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NREL to Study Geothermal Deep Direct-Use in East Texas Power Plants

July 14, 2017


An image shows a steaming stream of water in the foreground, with a series of commercial greenhouses in the background.

Direct-use of hot water from geothermal resources is used by many commercial operations, such as this greenhouse in Utah, which is heated by a local geothermal resource. Photo by Robert Blackett of NREL.

The U.S. Department of Energy has announced major funding awards for six geothermal Deep Direct-Use research projects, including a National Renewable Energy Laboratory (NREL) study that will explore the feasibility of geothermal heat  integration at natural gas power plants in East Texas. Deep Direct-Use technology fills a gap between traditional geothermal heat pumps, used to heat buildings at relatively small scales, and large-scale geothermal power systems, used to generate electricity. It harnesses geothermal resources that are not hot enough to produce electricity, but that are still useful for large-scale projects.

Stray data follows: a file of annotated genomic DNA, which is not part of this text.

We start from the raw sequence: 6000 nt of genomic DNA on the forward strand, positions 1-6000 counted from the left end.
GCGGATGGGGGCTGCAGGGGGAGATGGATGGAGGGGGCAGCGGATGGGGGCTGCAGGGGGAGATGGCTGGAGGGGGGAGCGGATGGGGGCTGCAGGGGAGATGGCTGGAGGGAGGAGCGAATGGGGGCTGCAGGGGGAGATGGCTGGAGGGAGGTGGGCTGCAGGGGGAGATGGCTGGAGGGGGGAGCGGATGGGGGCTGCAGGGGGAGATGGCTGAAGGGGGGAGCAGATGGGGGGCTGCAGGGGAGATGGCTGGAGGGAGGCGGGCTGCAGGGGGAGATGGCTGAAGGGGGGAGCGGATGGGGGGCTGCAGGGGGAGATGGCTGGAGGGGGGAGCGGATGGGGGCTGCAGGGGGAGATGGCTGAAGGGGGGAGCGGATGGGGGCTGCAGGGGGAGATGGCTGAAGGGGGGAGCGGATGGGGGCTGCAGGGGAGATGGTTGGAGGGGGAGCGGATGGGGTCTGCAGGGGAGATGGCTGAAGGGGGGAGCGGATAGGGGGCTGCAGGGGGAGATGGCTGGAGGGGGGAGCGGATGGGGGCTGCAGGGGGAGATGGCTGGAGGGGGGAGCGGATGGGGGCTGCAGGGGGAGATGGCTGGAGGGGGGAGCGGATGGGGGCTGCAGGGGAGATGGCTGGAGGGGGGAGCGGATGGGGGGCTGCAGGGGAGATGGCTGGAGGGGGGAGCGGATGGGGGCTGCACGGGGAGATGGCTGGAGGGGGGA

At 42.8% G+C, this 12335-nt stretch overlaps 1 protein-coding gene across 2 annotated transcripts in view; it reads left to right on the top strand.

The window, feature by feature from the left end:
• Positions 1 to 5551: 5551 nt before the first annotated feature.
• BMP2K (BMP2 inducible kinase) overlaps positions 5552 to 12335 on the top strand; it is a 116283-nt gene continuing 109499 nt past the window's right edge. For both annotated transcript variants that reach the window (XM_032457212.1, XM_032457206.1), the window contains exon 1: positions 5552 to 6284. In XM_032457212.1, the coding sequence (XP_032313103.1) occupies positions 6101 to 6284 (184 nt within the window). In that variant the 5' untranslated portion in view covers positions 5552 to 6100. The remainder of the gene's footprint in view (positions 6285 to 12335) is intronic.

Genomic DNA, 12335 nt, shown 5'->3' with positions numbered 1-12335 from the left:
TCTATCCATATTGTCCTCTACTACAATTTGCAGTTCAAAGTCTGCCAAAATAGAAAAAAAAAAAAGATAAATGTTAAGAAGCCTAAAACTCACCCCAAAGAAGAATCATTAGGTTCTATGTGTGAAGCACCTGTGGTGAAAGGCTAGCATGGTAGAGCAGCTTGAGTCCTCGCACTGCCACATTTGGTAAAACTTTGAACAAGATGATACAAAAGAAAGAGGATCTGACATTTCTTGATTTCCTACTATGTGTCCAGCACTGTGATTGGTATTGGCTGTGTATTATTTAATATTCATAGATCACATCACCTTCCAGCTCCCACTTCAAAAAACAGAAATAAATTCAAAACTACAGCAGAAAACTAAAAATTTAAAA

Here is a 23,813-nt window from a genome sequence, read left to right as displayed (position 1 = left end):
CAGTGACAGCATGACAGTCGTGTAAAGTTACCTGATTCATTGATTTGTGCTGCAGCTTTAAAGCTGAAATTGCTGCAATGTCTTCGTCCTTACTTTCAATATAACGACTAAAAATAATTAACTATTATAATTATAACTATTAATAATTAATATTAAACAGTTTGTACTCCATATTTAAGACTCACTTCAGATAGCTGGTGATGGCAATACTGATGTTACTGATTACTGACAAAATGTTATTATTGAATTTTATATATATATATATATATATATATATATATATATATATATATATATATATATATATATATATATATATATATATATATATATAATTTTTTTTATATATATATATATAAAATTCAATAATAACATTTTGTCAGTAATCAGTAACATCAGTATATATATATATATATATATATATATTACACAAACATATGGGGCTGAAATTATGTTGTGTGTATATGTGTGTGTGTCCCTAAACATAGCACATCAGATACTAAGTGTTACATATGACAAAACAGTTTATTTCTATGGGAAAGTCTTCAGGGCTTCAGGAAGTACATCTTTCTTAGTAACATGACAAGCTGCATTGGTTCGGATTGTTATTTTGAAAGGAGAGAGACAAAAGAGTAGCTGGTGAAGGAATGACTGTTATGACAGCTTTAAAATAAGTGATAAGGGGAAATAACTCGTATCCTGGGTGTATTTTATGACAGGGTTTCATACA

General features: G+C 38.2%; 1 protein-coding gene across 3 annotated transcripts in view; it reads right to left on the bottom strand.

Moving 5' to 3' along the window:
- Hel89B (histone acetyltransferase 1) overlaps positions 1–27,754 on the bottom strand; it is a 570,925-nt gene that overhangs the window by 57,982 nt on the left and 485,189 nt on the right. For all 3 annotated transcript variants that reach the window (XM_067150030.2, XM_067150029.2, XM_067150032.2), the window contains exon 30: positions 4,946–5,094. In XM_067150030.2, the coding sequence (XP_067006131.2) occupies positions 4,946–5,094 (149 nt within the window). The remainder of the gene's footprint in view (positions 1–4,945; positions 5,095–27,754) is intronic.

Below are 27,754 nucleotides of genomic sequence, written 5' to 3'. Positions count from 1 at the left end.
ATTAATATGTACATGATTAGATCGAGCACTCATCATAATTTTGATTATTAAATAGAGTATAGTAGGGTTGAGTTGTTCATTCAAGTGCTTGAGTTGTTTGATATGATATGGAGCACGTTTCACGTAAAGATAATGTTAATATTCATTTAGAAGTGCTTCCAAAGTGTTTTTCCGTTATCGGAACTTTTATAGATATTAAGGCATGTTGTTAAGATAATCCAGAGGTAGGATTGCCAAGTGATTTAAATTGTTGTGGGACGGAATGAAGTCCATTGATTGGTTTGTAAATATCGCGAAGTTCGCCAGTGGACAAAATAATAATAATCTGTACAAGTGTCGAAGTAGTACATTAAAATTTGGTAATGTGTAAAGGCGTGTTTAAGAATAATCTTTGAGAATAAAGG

NREL’s feasibility study will evaluate the economic viability and emissions reduction potential of harnessing the geothermal resource in the Sabine Uplift of East Texas and western Louisiana for direct use. This region is home to abundant geothermal resources and dozens of natural gas power plants. During hot afternoons these power plants lose power and efficiency. Precooling the air drawn into the turbine’s compressor section, in a process known as turbine inlet cooling, boosts performance. Normally, cooling this intake air consumes some of the power produced by the plant. Tapping geothermal resources to drive absorption chillers could provide the cooling instead, and the power plants in the Sabine Uplift region could save money and reduce their emissions.

The NREL study will evaluate the local geothermal resource for two plants in the region, model the absorption chiller system that will harness geothermal energy to chill water, and assesses the economic viability of the process. “This project will explore use of the low-temperature geothermal resource under East Texas in a way that enhances the performance of existing power plants without the need for a separate geothermal power system,” said Craig Turchi, the principal investigator for the NREL study and a member of the NREL Geothermal Technologies team. The results of these two specific cases will help to inform the larger national potential for this novel form of geothermal Deep Direct-Use.